Most Hard Rock Park ride skeletons, strewn around the parking lot

In the wake of its initial bankruptcy, Hard Rock left scores of local businesses holding the bag, a bad taste that still remains to this day in the mouths of some. Out of the disaster of the first season came a group of former park employees to buy what was left. Having to abandon the Hard Rock name and the rights to specific band names and songs, the park reopened the following year as Freestyle Music Park. Soon after though, the park was mired in lawsuits from previous executives, seeking ownership of intellectual property and hobbling any attempts at a meaningful comeback. The park subsequently entered foreclosure, and then made one final appearance in pop culture on an episode of NBC’s “Revolution� as an abandoned theme park.

Led Zeppelin: The Ride
Led Zeppelin: The Ride, in operation in 2008

As the rides finally leave the site and the weeds continue to grow, people in the area can’t help but wonder what’s next. Inquiries about park hours continue to come in. Many people lament the passing of Hard Rock when they see the finality of the dismantled rides in the lot. The park industry in one of the largest tourist markets in the country still consists of a small seaside amusement park, a couple of small water parks, and collections of flat rides in a few places…not indicative at all of its potential. As of yet, there are no plans to redevelop or rehab the area, although people seem to be calling for something to happen. It seems that one of the most unfortunate industry stories in recent memory has finally come to a close.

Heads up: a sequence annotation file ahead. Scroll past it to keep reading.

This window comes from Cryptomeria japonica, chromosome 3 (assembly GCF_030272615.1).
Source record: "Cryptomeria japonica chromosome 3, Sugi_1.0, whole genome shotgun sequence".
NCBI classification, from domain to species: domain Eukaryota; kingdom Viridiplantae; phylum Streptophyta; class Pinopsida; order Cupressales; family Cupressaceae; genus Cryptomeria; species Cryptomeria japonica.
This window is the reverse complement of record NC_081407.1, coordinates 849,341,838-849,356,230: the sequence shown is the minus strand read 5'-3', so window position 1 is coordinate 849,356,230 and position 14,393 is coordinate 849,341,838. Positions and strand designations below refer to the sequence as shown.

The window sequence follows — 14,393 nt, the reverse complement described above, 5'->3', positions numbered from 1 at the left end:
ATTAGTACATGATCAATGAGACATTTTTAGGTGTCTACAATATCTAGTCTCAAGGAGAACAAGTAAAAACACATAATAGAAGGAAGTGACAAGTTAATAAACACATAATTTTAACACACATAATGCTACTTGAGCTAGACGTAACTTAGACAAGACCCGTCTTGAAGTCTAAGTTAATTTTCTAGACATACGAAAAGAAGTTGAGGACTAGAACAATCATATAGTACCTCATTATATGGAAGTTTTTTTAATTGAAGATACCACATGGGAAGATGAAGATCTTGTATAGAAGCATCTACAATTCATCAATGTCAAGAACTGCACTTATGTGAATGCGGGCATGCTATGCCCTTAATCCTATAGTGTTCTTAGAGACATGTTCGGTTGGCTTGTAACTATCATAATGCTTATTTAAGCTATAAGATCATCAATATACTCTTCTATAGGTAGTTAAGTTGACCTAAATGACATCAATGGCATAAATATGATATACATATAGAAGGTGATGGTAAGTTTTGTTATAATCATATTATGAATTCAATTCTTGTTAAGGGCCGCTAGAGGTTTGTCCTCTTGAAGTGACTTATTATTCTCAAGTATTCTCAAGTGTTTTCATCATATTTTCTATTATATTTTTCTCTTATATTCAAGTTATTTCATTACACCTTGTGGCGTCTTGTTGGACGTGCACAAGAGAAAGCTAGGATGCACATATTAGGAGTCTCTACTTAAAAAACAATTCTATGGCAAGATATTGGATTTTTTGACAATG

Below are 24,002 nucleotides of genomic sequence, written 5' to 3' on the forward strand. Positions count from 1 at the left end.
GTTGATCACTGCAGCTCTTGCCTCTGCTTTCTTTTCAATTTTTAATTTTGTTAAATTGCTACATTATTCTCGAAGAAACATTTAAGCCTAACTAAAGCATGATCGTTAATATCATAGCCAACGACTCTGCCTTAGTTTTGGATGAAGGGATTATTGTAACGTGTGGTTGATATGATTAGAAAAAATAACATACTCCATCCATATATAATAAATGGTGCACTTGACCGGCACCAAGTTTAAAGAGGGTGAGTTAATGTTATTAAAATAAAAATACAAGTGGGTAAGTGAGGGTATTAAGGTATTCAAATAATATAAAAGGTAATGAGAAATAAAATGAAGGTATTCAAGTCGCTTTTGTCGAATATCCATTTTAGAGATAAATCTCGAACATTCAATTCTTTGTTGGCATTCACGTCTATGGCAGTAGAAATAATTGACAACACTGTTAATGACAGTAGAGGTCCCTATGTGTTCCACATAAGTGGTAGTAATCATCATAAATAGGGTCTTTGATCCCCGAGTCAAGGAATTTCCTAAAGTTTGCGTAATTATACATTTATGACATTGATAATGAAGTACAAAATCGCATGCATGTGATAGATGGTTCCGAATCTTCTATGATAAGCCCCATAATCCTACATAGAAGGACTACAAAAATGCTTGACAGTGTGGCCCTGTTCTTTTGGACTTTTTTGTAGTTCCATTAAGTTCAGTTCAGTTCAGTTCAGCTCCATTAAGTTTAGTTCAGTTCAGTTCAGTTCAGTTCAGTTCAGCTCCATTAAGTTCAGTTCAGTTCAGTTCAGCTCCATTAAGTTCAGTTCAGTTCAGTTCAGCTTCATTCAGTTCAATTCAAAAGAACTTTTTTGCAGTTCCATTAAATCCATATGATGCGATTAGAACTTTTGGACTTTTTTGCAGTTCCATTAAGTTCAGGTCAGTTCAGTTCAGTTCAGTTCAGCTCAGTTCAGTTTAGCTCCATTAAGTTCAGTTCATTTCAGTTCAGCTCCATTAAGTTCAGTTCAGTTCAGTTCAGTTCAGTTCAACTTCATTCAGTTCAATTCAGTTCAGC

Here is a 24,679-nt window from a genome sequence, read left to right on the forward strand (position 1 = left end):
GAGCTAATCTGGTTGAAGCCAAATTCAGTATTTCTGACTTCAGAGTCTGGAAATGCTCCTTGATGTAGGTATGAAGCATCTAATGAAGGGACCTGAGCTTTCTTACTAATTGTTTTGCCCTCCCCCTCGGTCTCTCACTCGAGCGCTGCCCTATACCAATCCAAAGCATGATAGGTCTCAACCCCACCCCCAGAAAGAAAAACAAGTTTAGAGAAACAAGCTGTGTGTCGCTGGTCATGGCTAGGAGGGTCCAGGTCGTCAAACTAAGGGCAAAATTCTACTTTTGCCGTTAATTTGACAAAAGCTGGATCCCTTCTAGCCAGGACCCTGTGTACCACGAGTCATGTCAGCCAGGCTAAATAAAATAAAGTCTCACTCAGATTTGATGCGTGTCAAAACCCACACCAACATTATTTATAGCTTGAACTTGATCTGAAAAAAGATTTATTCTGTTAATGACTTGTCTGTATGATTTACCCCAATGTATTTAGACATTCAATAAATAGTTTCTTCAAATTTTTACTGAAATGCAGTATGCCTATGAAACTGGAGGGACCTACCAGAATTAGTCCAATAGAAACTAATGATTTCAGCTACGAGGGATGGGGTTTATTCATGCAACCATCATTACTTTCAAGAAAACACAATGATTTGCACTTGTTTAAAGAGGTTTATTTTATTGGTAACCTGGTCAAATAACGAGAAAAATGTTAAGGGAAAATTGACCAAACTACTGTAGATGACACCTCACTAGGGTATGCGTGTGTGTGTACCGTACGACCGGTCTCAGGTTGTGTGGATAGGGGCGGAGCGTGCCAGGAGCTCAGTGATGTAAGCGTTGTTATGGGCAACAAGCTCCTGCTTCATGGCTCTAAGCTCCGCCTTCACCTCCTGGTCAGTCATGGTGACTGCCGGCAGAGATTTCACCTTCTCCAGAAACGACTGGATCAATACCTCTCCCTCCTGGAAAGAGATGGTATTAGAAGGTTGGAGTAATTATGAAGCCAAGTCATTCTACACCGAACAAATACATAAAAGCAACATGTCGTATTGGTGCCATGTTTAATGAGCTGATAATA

More, from the Editor: Theme Park Insider readers saw trouble with Hard Rock Park two years before its opening. Here are the links where we picked apart Hard Rock Park’s overly optimistic attendance projections, the park management shot back at us, and then we analyzed the park’s failure, after the fact.